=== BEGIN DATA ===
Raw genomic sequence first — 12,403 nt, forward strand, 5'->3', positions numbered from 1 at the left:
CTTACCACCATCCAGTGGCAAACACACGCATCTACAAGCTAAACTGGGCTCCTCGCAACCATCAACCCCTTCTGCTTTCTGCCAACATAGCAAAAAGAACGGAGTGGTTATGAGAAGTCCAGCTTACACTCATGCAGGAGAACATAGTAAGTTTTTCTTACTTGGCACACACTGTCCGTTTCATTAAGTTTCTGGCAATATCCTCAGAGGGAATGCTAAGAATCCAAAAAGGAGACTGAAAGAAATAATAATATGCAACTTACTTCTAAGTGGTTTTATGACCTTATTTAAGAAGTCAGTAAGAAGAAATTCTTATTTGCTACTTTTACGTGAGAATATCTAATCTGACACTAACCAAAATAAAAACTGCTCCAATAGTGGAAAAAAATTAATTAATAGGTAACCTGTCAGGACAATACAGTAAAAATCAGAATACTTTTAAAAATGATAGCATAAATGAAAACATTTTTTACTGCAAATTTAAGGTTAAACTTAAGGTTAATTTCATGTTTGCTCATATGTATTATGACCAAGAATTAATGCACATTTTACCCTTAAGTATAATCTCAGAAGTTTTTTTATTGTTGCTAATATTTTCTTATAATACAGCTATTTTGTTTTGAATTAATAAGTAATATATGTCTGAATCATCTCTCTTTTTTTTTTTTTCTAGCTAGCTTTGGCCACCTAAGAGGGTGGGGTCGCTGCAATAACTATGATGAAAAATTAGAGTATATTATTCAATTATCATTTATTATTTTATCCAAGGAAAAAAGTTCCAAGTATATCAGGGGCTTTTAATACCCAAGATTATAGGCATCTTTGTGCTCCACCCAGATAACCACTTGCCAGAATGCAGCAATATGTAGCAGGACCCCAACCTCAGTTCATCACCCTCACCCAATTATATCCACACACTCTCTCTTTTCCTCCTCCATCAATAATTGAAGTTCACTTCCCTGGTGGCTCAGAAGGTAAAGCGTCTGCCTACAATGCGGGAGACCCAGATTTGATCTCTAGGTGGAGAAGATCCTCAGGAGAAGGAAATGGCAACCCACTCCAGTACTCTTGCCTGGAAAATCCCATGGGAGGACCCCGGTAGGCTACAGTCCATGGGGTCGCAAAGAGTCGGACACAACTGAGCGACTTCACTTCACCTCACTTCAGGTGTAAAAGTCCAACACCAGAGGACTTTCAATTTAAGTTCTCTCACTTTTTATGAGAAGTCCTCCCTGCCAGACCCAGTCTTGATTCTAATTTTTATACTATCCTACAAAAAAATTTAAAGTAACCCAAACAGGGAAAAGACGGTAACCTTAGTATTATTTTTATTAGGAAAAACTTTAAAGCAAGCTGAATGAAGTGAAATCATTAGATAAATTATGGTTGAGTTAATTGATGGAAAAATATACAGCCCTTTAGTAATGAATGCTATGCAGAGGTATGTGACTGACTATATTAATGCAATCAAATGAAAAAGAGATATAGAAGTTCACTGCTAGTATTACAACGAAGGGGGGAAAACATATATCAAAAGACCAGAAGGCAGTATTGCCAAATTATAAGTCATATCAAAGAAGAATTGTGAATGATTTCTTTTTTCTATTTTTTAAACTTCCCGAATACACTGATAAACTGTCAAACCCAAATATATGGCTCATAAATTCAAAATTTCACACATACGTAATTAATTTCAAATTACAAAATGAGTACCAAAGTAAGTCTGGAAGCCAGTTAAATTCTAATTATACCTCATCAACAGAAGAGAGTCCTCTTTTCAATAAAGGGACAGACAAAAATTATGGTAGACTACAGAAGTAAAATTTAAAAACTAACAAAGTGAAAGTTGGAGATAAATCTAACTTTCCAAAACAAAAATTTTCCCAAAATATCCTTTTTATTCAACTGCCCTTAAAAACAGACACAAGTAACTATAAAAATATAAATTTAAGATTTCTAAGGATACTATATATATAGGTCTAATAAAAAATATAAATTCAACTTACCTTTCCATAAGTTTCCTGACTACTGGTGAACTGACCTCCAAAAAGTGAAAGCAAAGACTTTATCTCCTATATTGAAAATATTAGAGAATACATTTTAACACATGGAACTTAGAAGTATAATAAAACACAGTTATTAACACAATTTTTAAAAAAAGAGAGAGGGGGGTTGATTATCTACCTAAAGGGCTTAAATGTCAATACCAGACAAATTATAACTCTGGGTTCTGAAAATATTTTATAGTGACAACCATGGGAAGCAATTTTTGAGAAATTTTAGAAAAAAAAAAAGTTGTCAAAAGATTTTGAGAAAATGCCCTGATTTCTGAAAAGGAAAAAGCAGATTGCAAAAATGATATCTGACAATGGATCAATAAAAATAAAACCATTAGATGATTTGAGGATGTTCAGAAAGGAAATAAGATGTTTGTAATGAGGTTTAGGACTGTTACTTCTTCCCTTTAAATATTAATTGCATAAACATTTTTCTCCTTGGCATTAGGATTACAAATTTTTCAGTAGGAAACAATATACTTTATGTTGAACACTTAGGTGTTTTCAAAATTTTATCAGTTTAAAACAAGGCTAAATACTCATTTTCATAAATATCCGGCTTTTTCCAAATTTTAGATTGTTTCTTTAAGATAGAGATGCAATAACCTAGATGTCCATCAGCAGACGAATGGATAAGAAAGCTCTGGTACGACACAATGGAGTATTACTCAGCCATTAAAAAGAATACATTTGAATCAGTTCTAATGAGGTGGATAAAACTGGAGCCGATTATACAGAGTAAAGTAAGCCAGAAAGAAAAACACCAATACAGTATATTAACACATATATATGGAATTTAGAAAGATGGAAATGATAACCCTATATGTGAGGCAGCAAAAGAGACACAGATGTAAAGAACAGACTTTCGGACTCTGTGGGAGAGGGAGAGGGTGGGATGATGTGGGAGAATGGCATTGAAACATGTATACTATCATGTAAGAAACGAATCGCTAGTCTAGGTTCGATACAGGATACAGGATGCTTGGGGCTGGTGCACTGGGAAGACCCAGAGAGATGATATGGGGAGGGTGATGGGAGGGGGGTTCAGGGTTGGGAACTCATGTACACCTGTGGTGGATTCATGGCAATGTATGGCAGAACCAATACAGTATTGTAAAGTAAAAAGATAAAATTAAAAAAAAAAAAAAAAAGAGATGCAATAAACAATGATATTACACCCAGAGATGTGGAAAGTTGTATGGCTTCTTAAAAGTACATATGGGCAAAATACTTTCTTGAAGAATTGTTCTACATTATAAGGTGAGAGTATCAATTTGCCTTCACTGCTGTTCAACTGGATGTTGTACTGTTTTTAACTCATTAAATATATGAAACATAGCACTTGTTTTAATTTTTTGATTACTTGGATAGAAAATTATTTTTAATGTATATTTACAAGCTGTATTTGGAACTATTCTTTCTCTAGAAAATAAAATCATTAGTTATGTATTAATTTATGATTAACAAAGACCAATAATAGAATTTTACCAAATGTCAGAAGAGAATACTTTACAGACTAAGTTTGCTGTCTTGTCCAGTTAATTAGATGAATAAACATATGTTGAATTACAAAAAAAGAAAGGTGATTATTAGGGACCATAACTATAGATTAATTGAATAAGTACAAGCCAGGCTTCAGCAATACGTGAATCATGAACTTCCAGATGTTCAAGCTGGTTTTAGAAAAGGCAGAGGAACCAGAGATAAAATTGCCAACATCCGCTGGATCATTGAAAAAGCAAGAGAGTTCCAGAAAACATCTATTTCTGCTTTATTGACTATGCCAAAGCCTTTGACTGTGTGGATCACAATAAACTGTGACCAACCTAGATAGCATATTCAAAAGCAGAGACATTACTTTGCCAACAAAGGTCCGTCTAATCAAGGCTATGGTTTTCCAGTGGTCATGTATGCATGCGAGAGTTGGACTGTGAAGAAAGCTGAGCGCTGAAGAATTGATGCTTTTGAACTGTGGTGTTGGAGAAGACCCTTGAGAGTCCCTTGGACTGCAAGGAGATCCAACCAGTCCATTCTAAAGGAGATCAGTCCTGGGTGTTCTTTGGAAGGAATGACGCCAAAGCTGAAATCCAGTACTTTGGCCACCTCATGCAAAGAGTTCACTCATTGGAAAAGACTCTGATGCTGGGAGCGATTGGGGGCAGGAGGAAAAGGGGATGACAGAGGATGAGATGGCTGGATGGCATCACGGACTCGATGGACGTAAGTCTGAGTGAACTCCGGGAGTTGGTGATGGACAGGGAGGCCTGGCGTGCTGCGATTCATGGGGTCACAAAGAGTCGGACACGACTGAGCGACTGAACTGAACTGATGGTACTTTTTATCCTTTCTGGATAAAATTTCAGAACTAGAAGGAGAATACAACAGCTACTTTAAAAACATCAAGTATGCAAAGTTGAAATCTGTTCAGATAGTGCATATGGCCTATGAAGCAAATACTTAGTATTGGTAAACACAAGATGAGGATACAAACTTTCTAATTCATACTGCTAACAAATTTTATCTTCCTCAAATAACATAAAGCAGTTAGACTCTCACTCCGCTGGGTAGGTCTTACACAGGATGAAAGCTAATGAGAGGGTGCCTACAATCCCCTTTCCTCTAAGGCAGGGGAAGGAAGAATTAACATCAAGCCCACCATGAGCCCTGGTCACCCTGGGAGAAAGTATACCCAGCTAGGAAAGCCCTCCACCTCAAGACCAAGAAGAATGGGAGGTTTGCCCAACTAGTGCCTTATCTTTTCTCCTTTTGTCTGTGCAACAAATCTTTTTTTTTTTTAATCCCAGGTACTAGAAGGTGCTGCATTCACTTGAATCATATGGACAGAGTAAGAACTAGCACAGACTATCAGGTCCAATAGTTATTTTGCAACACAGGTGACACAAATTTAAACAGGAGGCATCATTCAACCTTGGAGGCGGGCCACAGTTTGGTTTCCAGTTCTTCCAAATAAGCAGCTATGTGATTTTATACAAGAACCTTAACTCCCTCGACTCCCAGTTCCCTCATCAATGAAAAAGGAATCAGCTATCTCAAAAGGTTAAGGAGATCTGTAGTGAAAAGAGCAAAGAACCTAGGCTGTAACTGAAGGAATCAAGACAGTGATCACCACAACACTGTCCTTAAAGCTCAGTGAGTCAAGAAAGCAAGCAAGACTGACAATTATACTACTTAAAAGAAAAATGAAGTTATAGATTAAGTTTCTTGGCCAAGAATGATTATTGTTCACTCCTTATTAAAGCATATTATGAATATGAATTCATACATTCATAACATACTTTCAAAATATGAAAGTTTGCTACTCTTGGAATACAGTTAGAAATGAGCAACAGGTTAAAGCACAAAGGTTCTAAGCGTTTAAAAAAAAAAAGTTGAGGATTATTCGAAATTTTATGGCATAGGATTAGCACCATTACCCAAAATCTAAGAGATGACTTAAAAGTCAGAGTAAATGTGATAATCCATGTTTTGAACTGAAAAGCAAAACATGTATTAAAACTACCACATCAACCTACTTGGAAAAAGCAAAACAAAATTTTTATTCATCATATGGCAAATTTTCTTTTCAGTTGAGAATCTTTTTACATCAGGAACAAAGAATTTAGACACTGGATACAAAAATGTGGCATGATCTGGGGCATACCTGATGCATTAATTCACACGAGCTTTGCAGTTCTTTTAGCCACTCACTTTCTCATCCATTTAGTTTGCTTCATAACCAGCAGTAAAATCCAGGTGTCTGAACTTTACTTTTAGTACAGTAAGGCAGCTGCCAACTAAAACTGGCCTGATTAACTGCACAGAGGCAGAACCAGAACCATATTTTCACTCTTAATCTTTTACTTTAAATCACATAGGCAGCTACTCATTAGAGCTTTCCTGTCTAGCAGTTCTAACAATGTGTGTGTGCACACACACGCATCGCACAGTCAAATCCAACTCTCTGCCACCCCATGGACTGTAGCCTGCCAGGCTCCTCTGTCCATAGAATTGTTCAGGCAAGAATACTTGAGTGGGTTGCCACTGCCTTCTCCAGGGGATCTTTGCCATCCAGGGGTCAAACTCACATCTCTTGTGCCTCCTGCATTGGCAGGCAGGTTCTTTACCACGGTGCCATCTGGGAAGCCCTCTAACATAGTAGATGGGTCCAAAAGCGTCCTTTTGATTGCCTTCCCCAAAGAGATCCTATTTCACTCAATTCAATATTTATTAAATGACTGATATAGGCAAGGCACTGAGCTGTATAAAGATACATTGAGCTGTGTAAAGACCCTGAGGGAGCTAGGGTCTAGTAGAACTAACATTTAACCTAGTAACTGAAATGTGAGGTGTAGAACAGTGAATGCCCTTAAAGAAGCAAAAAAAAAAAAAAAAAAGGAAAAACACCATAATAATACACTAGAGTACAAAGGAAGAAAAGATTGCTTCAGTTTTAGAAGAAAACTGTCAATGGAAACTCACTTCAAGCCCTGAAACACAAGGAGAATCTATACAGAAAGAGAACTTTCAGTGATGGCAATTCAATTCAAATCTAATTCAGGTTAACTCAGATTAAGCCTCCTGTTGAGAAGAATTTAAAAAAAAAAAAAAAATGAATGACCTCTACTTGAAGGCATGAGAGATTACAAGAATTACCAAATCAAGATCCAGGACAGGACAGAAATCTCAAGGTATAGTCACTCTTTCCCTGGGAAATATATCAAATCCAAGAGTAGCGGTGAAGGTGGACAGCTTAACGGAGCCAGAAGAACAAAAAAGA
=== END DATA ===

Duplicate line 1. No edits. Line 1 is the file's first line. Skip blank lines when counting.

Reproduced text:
Raw genomic sequence first — 12,403 nt, forward strand, 5'->3', positions numbered from 1 at the left: